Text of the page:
Questionable Advertising @ Questia???

Questia seems to be using what some might consider questionable advertising techniques, personally I\'d call it SPAM, or worse, but make up your own mind.
Steven Bell pointed out (On COLLIB-L) some interesting posts he found on the new Google Groups (the old deja.com), so I did some searching, and found some very \"interesting\" posts from \"people\" about Questia. Interesting and people are emphasized here to highlight the important words I am questioning. They seem to be spamming, a number of academic oriented newsgroups, and Ebay under what may be considered false pretenses. The people posting the messages try to make it look like they are not affiliated with Questia (most of the time), but some evidence shows this is may not be entirely true. If they are really using this type of advertising they are guilty of fraud at worst, and being a slimy corporation at best. I have sent this story along to Questia for comment, and I really hope to hear back.


Read on to see what I found.
So I just did a search for \"Questia\" on Google Groups, and I thought I would highlight the most interesting posts.


This is the only one I do not have any problem with, it came from a real address at Questia, or at least it came from the Questia domain, good enough for me.


Name: Cheryl Osuorji
It was a post from them to soc.culture.nigeria.


Now on to the interesting ones:

From \"Chris d\'Aquin\";
I figure some of you here know about, or at least have heard about
Questia and netLibrary. While not direct competitors, we are often
compared. Now is your chance to check out what Questia will be like!


This one, in part:

I had an email forwarded to me about a new Internet research service
called Questia. They are trying to help students write better research
papers, faster and easier. I have checked out their web site, and if
they can deliver everything they promise, this will be extremely useful!
Here are the contents of the email I received:....


And Another:
Questia is a brand new idea that attacks the paradigm of how research is
done for students writing research papers. While they are focusing on
college students, it sure does seem like this would apply to those who
will soon be going to college, too.
Here is the contents of an email I have received about it:


Now This is the good one, because \"Chris\" now admits to being a developer at Questia:

Posted to comp.text.xml

I am an XML developer for Questia Media, Inc. We are launching our
service, a college research library for students, in January. We are
shooting for 50,000 books and journal articles online for the launch,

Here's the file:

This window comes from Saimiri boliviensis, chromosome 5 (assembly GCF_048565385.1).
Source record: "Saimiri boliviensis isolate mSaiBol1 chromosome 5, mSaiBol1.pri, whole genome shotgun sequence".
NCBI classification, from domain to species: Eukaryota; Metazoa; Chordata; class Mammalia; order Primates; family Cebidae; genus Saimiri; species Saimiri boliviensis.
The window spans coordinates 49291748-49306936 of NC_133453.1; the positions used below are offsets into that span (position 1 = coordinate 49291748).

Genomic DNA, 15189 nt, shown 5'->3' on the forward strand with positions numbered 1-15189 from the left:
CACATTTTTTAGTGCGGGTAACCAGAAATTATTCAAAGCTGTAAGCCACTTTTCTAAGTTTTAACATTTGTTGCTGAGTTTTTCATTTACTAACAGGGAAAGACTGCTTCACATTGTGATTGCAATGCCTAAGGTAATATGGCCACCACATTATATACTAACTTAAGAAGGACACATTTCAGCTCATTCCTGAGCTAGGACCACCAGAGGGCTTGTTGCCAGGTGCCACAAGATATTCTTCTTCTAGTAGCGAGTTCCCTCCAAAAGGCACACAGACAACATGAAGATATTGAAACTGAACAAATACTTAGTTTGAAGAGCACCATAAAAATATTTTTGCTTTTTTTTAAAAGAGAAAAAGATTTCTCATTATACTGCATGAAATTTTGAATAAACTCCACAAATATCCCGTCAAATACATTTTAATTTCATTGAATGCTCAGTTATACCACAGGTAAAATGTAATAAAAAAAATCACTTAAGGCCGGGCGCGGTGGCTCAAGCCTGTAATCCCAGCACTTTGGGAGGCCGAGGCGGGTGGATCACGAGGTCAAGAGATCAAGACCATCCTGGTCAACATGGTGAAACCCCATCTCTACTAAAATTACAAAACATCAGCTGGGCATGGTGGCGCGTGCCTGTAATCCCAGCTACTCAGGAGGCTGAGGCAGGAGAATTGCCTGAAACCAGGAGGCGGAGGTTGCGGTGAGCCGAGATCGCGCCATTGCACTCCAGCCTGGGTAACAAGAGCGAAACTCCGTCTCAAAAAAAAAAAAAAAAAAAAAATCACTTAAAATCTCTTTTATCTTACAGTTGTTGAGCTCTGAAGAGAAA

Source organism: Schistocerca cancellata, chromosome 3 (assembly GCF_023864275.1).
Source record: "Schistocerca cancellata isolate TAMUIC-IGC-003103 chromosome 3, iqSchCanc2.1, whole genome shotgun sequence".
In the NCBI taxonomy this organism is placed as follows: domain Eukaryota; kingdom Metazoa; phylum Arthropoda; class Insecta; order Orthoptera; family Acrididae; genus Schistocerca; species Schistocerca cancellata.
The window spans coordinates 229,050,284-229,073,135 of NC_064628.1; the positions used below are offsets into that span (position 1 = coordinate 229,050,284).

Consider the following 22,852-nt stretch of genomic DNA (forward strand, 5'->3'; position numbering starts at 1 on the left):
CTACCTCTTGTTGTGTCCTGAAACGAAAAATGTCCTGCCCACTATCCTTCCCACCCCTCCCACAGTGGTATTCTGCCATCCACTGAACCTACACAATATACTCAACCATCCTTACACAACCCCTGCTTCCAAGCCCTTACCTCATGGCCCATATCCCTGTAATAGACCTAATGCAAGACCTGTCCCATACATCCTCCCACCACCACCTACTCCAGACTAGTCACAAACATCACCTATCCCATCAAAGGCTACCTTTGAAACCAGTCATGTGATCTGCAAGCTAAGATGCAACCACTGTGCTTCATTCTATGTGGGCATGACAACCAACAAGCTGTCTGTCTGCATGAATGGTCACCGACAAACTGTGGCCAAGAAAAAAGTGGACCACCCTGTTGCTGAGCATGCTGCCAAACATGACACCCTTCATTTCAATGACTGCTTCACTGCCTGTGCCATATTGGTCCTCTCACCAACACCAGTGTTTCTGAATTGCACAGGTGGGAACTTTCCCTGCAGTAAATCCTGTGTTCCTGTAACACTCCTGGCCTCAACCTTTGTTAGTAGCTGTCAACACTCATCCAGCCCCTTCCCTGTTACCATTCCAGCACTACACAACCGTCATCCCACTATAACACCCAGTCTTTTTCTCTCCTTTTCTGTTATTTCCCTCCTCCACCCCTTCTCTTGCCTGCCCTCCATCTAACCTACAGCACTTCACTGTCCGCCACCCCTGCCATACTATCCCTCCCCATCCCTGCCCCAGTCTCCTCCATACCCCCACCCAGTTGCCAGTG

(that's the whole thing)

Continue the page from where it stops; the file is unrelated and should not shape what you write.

and 250,000 within three years. Some call this the largest digitization
project in the world.


I think you can see how some people may have a problem with this.

Now From From \"jacygrannis\". That was wrong, it should have said from \"janetclarie\". I apologize for that!
I got an email from one of my friends regarding
Questia Media. It\'s an online research sevice
that allows users to do research from anywhere.
Right now, Questia is offering a special sneak
preview of the service and a FREE one-month
trial. Go to this site to sign up.

And Another:
I\'ve been trying to find an online research website that will help me
do research from home, but I had not been able to find a site that had
books online.
Last week I heard of Questia. From what I see, they have what I\'m
looking for. Go to this website and signt up for a free trail.



This ones funny
, the spammers are fighting each other, someone from www.ebooks4free.net got spammed
back from questia.


Here is a rather intesting post about Questia spamming eBay auction announcements, not sure if it\'s at all true, but it seems relevant to the story:

If you got his Ebay auction announcement in your e-mail, how about
letting him know what happens to spamming jerk offs.

Now this one is interesting, someone says they did a little checking on one of the previous posts, and busted them at their game:

The previous message was posted from IP address 216.23.204.10, which
turns out to be fw1.questia.com; the author who claims to have only
heard of Questia last week would appear to be an employee. The
ringing endorsement would thus be a misleading advertisement.

This one just looks suspiscious, but it could be honest people exchanging information for all I know:

On Wed, 17 Jan 2001 03:32:58 -0900 in alt.culture.alaska, \"F
Bryan\"wrote:

> A few nights ago, (Satrday?) I was listening to public radio in Yakutat. A
new web subscription service was highlighted on a talk or news program. The
site features a searchable database of thousands of humanites titiles.

I made a note of the name, which I promptly lost. Does anyone know the site
I\'m refering to? I think it\'s name. Please send me the name if you
remember.
Response:
well, i checked the NRP website www.npr.org, remembering that i
also heard it on \"all things considered\" and knowing they have
online archives. it\'s questia. audio clip, if you have real
audio, is http://www.npr.org/ramfiles/atc/20010112.atc.09.ram
.

Like I said, might just be real people, I couldn\'t find the original posts on a news server, but if anyone has access to someplace to check the IP\'s, please let me know.

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